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View Full Version : Was the idea for a coherent storyline there from the start?



The Overman
11-25-2014, 04:30 AM
I know it's against company policy to link to any hypothetical ACSS demos out there, but this is an intellectual itch I've had for a long time, and I don't think referencing them will hurt anyone.

Along with the classic songs we know and love, several other tracks were recorded during the studio sessions for Antichrist Superstar for inclusion on the record, and not all of them seem congruous with the story of the development of Worm into Man(son) we all know and love.

Take "Suicide Snowman", a Spooky Kids holdover. It's a song that, on the least metaphorical level, is about a snowman at a beach who gets depressed looking at girls and lets himself melt. A good song, a fine song, though I actually think it sounds better in its pre-Portrait incarnation,but nothing obviously relevant to the story of the Antichrist Superstar as told by the finalized track order. Including a metaphorical song about a dying snowman on a metaphorical album about the Antichrist seems like a case of, well, badly mixed metaphors.

I won't go into detail about the unreleased tracks written specifically for the record, except to say that none of the songs particularly advance the concept album element of the project. In fact, some of the songs especially relating to the story, like "The Reflecting God", are not present on the demos.

So: do we think Antichrist Superstar was always a pseudoautobiographical tale, or did that aspect evolve in a more organic manner as the recording progressed?

I think there probably always were certain autobiographical elements in the concept, but probably not a great deal more than were present in Portrait, and the cyclical storyline seems pretty absent from the early incarnations of Antichrist Svperstar. It's definitely a record whose purpose became a lot more refined and developed throughout the course of its constriction.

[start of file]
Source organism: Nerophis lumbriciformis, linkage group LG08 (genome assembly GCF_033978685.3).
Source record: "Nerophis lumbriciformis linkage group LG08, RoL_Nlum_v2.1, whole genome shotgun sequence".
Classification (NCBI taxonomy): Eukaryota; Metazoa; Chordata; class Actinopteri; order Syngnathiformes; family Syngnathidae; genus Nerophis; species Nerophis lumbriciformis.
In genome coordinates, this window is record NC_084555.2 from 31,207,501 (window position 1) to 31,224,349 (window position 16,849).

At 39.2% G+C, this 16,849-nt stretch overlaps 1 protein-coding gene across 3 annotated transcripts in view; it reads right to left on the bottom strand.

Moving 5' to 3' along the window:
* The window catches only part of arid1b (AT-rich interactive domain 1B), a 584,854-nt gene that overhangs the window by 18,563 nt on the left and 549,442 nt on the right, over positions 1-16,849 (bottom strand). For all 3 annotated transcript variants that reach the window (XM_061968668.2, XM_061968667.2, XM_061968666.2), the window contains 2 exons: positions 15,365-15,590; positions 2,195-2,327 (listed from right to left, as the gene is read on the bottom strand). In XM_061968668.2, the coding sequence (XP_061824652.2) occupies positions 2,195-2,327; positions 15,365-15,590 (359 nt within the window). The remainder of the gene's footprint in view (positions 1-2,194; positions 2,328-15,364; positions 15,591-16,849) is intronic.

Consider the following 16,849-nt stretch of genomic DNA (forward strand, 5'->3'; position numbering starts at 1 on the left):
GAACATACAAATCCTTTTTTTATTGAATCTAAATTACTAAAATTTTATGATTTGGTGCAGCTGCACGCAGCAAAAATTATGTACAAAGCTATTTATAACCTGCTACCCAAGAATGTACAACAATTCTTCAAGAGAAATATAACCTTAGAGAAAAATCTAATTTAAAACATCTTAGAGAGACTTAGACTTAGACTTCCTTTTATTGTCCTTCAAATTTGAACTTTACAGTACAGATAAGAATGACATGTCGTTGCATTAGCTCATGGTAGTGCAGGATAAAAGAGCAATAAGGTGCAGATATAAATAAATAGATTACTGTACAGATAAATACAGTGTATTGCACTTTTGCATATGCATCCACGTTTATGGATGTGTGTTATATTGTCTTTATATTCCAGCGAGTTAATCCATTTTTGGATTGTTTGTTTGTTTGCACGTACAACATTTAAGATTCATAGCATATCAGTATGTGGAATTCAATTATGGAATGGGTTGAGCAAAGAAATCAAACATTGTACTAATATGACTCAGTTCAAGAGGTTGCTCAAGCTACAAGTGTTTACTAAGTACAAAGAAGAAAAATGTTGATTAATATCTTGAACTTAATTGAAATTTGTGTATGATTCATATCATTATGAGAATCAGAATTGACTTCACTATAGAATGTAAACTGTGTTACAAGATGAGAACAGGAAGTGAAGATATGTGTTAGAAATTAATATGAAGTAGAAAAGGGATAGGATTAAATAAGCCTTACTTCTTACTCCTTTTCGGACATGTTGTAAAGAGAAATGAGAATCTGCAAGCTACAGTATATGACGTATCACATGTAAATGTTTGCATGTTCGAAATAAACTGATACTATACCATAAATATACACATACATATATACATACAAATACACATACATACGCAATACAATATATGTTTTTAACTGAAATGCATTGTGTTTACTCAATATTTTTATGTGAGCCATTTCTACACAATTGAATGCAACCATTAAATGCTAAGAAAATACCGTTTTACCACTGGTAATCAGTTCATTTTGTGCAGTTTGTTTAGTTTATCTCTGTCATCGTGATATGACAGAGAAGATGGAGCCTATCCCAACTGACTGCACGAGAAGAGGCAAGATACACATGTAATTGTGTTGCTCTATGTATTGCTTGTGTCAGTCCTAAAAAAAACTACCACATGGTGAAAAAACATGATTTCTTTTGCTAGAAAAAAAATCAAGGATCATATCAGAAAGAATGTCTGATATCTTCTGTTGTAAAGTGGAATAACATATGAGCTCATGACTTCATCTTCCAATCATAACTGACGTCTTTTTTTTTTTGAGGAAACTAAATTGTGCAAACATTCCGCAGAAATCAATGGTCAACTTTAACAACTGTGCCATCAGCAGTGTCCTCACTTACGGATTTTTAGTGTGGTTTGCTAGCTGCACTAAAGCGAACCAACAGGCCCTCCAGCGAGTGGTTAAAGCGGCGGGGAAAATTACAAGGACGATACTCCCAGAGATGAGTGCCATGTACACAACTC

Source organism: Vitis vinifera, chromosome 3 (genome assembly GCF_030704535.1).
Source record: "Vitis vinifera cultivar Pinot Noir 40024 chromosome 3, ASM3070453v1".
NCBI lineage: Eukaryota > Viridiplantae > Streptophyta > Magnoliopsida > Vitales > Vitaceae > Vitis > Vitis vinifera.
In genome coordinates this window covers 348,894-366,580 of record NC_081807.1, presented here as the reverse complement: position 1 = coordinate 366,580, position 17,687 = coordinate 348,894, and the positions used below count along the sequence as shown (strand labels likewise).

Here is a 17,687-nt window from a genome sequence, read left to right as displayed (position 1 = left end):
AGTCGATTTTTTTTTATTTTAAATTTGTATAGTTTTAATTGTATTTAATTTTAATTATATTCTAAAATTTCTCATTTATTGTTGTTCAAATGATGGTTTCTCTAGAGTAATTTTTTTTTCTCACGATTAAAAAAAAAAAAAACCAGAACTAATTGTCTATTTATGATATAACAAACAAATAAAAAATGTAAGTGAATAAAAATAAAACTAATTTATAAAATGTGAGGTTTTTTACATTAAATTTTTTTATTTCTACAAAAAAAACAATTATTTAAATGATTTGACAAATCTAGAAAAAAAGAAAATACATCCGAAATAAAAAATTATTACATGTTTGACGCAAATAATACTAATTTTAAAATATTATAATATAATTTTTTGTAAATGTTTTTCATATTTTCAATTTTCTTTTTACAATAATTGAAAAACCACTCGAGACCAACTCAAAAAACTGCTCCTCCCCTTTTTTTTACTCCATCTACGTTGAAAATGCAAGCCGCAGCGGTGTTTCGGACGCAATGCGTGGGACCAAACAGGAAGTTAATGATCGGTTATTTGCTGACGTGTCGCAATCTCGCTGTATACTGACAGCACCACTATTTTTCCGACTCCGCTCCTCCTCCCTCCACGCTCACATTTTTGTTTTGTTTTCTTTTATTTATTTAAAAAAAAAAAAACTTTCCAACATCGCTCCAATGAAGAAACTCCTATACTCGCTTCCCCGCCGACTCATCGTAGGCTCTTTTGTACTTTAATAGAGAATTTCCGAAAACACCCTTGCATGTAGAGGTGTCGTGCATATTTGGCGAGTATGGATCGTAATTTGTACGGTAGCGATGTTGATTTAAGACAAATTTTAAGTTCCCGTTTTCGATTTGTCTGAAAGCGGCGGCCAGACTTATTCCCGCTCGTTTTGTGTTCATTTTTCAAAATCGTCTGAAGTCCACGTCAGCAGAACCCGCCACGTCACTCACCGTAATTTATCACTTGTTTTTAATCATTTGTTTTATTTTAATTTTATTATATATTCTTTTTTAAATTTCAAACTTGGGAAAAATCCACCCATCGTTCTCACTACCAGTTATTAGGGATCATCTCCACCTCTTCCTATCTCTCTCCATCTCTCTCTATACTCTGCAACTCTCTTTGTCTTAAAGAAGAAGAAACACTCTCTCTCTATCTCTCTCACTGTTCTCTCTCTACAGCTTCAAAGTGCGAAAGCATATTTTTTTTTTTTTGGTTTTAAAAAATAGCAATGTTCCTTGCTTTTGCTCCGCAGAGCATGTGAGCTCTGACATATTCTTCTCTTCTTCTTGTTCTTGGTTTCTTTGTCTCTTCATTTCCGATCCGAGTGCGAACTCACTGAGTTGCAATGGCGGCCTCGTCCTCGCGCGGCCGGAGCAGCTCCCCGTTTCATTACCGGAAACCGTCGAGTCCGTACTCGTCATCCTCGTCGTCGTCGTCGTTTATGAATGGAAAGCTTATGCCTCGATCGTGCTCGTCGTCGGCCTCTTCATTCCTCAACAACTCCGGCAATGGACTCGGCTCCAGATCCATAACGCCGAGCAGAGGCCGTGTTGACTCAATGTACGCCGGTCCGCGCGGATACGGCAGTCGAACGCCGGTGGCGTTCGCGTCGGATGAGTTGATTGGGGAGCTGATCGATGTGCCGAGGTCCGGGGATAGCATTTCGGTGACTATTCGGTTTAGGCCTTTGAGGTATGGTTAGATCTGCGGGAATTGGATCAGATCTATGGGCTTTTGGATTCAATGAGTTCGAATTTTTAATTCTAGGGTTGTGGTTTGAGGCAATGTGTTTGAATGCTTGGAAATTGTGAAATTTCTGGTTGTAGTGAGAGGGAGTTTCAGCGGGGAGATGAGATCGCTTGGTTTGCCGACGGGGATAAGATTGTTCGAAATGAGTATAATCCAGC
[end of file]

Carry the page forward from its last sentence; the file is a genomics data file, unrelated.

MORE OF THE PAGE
Any thoughts?

Nemoris Inferioris
11-25-2014, 05:55 AM
I think Suicide Snowman might of been written long before ACSS. There is a reason why the irrelevant songs aren't on the album. SS sounds like it would be the around SLC era. MM had the idea in his head since High School. But as he got closer to the project, he realized that the story was parallel to his own. I don't see him knowing that there would be a trilogy. He saw that after MA. The demos were demos. The lyrics were thought of later.

S.D.
11-25-2014, 03:15 PM
It makes sense when you consider Marilyn Manson as the mouthpiece for Portrait Of An American Family, and Antichrist Superstar as the mouthpiece for Marilyn Manson.

Prior to conceiving ...Superstar, Manson was letting his music and lyrics articulate through him, the commentaries were external, generally concerning what he observed rather than the effect those things had upon him. Antichrist Superstar took a more complex approach, hypothesising how the issues discussed during Portrait... might be interpreted by an End Of Days character. With that in mind, I would surmise that the creation of Antichrist Superstar as linear story and consolidated fictional figure was something that required the experiences of Portrait... and Smells Like Children in order to fully formulate.